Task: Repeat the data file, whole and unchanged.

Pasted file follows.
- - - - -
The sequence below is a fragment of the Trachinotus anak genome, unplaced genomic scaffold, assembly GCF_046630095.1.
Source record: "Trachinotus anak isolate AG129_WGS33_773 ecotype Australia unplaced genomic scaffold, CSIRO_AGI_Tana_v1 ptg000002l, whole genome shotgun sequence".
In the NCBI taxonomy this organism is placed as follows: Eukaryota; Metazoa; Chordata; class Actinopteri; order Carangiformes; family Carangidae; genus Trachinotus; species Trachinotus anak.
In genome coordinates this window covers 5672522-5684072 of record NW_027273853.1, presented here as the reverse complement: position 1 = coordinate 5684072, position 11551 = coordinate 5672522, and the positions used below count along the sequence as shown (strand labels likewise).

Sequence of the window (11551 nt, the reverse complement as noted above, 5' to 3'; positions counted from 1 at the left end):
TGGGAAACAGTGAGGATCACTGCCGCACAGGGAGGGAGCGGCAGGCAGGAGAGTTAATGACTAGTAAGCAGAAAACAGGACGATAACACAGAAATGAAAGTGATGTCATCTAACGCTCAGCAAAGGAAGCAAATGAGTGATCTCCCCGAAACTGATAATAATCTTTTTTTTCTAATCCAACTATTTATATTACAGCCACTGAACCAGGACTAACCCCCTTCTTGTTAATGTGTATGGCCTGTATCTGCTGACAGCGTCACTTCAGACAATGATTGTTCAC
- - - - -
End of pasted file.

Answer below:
The sequence below is a fragment of the Trachinotus anak genome, unplaced genomic scaffold, assembly GCF_046630095.1.
Source record: "Trachinotus anak isolate AG129_WGS33_773 ecotype Australia unplaced genomic scaffold, CSIRO_AGI_Tana_v1 ptg000002l, whole genome shotgun sequence".
In the NCBI taxonomy this organism is placed as follows: Eukaryota; Metazoa; Chordata; class Actinopteri; order Carangiformes; family Carangidae; genus Trachinotus; species Trachinotus anak.
In genome coordinates this window covers 5672522-5684072 of record NW_027273853.1, presented here as the reverse complement: position 1 = coordinate 5684072, position 11551 = coordinate 5672522, and the positions used below count along the sequence as shown (strand labels likewise).

Sequence of the window (11551 nt, the reverse complement as noted above, 5' to 3'; positions counted from 1 at the left end):
TGGGAAACAGTGAGGATCACTGCCGCACAGGGAGGGAGCGGCAGGCAGGAGAGTTAATGACTAGTAAGCAGAAAACAGGACGATAACACAGAAATGAAAGTGATGTCATCTAACGCTCAGCAAAGGAAGCAAATGAGTGATCTCCCCGAAACTGATAATAATCTTTTTTTTCTAATCCAACTATTTATATTACAGCCACTGAACCAGGACTAACCCCCTTCTTGTTAATGTGTATGGCCTGTATCTGCTGACAGCGTCACTTCAGACAATGATTGTTCAC